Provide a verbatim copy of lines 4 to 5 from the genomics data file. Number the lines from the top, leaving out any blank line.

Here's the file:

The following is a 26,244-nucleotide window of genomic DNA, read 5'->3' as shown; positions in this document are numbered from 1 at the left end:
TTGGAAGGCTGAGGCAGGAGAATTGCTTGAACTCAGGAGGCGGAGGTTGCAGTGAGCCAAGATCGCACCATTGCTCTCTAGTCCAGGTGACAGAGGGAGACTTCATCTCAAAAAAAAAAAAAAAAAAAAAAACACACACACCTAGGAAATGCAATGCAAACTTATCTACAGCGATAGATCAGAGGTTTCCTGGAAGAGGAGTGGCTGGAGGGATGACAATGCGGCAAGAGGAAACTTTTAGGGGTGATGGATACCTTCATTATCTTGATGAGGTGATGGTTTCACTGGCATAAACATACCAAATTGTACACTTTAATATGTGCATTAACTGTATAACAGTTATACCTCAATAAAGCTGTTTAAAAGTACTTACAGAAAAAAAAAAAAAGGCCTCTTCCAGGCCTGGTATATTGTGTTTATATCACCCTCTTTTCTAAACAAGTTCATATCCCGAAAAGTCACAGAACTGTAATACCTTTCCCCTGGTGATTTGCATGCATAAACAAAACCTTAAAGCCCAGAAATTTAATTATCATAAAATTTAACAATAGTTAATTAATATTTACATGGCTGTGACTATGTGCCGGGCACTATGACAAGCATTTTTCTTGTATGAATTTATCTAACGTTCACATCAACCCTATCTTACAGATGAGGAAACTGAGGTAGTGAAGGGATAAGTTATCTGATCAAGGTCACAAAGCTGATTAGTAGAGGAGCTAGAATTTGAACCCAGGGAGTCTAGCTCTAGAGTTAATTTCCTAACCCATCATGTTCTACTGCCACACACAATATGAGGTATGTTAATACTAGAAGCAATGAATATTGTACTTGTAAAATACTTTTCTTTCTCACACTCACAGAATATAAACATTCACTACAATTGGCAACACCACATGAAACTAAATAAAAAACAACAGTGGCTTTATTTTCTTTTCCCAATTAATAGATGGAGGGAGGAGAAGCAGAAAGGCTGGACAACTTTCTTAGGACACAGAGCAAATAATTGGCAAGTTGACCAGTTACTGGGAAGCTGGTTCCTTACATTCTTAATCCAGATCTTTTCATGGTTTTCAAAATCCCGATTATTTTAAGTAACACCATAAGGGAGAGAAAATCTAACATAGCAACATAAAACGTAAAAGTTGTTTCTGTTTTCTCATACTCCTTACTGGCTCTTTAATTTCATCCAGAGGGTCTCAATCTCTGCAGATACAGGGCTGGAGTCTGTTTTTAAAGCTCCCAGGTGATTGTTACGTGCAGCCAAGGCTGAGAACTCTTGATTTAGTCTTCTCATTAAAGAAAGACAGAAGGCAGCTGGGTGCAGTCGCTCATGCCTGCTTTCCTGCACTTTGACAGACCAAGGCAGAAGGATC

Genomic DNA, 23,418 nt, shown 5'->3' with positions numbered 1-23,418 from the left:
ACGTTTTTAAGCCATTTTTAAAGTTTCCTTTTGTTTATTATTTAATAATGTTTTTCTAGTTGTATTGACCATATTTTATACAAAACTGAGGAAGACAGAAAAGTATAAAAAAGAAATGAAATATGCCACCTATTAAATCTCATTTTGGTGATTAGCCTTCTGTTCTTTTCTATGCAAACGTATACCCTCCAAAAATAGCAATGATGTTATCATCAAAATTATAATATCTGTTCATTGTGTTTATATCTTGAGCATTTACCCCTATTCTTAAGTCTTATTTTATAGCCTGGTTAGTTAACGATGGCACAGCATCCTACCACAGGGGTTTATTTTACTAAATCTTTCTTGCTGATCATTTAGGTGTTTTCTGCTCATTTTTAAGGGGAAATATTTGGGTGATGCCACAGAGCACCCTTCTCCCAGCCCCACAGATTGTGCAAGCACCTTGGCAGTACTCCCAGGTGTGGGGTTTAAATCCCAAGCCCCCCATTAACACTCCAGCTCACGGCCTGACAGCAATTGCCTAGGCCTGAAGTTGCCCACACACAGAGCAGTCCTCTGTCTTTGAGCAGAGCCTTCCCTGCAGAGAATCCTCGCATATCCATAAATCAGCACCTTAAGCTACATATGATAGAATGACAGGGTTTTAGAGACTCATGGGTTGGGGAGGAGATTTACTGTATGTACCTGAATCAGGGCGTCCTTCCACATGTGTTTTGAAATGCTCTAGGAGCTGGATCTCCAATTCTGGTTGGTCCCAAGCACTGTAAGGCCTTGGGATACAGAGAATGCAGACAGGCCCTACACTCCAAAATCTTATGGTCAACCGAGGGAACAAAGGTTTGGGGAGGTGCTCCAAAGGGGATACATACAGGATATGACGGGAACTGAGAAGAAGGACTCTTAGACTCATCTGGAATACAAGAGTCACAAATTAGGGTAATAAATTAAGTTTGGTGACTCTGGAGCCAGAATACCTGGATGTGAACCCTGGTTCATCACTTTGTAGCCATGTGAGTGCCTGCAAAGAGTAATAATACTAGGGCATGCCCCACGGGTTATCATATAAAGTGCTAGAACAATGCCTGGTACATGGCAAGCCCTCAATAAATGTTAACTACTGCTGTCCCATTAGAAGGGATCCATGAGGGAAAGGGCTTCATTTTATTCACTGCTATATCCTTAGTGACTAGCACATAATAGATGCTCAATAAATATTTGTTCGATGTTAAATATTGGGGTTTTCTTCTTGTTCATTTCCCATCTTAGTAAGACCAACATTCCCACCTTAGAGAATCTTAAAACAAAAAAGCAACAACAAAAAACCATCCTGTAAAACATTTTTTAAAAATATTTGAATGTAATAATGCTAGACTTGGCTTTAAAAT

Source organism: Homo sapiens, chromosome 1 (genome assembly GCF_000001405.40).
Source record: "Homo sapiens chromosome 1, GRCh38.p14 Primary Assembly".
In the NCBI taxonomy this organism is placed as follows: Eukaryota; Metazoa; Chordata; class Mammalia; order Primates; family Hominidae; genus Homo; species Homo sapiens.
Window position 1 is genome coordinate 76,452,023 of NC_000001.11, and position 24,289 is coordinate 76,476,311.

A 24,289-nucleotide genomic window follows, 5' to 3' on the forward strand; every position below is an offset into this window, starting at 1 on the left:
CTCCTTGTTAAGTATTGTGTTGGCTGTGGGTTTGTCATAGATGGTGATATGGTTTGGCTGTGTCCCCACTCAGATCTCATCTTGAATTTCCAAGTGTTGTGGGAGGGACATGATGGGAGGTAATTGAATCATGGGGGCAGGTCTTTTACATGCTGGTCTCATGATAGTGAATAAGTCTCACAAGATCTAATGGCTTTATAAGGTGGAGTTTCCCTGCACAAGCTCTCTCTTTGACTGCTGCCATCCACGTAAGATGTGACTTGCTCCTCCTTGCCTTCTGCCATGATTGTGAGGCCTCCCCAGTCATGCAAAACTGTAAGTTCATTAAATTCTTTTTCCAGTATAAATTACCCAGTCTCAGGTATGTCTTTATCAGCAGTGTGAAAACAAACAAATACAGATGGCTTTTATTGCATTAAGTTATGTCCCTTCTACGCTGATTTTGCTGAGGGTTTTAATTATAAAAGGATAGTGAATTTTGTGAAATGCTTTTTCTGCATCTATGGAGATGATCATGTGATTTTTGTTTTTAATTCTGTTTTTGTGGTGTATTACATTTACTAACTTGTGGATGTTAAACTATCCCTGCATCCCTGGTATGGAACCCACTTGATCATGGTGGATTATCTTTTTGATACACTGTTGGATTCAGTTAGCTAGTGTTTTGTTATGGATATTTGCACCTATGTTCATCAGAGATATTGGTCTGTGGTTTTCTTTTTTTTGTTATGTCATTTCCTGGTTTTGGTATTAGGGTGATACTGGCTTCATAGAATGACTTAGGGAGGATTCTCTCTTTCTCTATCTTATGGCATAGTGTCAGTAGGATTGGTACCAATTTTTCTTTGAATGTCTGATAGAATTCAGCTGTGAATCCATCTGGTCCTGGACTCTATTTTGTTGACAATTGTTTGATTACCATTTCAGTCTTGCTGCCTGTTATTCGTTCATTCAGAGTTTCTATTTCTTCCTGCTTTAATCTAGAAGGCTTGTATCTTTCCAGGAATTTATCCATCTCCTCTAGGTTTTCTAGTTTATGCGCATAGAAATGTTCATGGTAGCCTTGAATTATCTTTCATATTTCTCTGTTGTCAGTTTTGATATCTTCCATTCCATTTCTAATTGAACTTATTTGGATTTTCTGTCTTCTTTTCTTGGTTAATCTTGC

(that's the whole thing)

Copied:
ACGTTTTTAAGCCATTTTTAAAGTTTCCTTTTGTTTATTATTTAATAATGTTTTTCTAGTTGTATTGACCATATTTTATACAAAACTGAGGAAGACAGAAAAGTATAAAAAAGAAATGAAATATGCCACCTATTAAATCTCATTTTGGTGATTAGCCTTCTGTTCTTTTCTATGCAAACGTATACCCTCCAAAAATAGCAATGATGTTATCATCAAAATTATAATATCTGTTCATTGTGTTTATATCTTGAGCATTTACCCCTATTCTTAAGTCTTATTTTATAGCCTGGTTAGTTAACGATGGCACAGCATCCTACCACAGGGGTTTATTTTACTAAATCTTTCTTGCTGATCATTTAGGTGTTTTCTGCTCATTTTTAAGGGGAAATATTTGGGTGATGCCACAGAGCACCCTTCTCCCAGCCCCACAGATTGTGCAAGCACCTTGGCAGTACTCCCAGGTGTGGGGTTTAAATCCCAAGCCCCCCATTAACACTCCAGCTCACGGCCTGACAGCAATTGCCTAGGCCTGAAGTTGCCCACACACAGAGCAGTCCTCTGTCTTTGAGCAGAGCCTTCCCTGCAGAGAATCCTCGCATATCCATAAATCAGCACCTTAAGCTACATATGATAGAATGACAGGGTTTTAGAGACTCATGGGTTGGGGAGGAGATTTACTGTATGTACCTGAATCAGGGCGTCCTTCCACATGTGTTTTGAAATGCTCTAGGAGCTGGATCTCCAATTCTGGTTGGTCCCAAGCACTGTAAGGCCTTGGGATACAGAGAATGCAGACAGGCCCTACACTCCAAAATCTTATGGTCAACCGAGGGAACAAAGGTTTGGGGAGGTGCTCCAAAGGGGATACATACAGGATATGACGGGAACTGAGAAGAAGGACTCTTAGACTCATCTGGAATACAAGAGTCACAAATTAGGGTAATAAATTAAGTTTGGTGACTCTGGAGCCAGAATACCTGGATGTGAACCCTGGTTCATCACTTTGTAGCCATGTGAGTGCCTGCAAAGAGTAATAATACTAGGGCATGCCCCACGGGTTATCATATAAAGTGCTAGAACAATGCCTGGTACATGGCAAGCCCTCAATAAATGTTAACTACTGCTGTCCCATTAGAAGGGATCCATGAGGGAAAGGGCTTCATTTTATTCACTGCTATATCCTTAGTGACTAGCACATAATAGATGCTCAATAAATATTTGTTCGATGTTAAATATTGGGGTTTTCTTCTTGTTCATTTCCCATCTTAGTAAGACCAACATTCCCACCTTAGAGAATCTTAAAACAAAAAAGCAACAACAAAAAACCATCCTGTAAAACATTTTTTAAAAATATTTGAATGTAATAATGCTAGACTTGGCTTTAAAAT

Source organism: Homo sapiens, chromosome 1 (genome assembly GCF_000001405.40).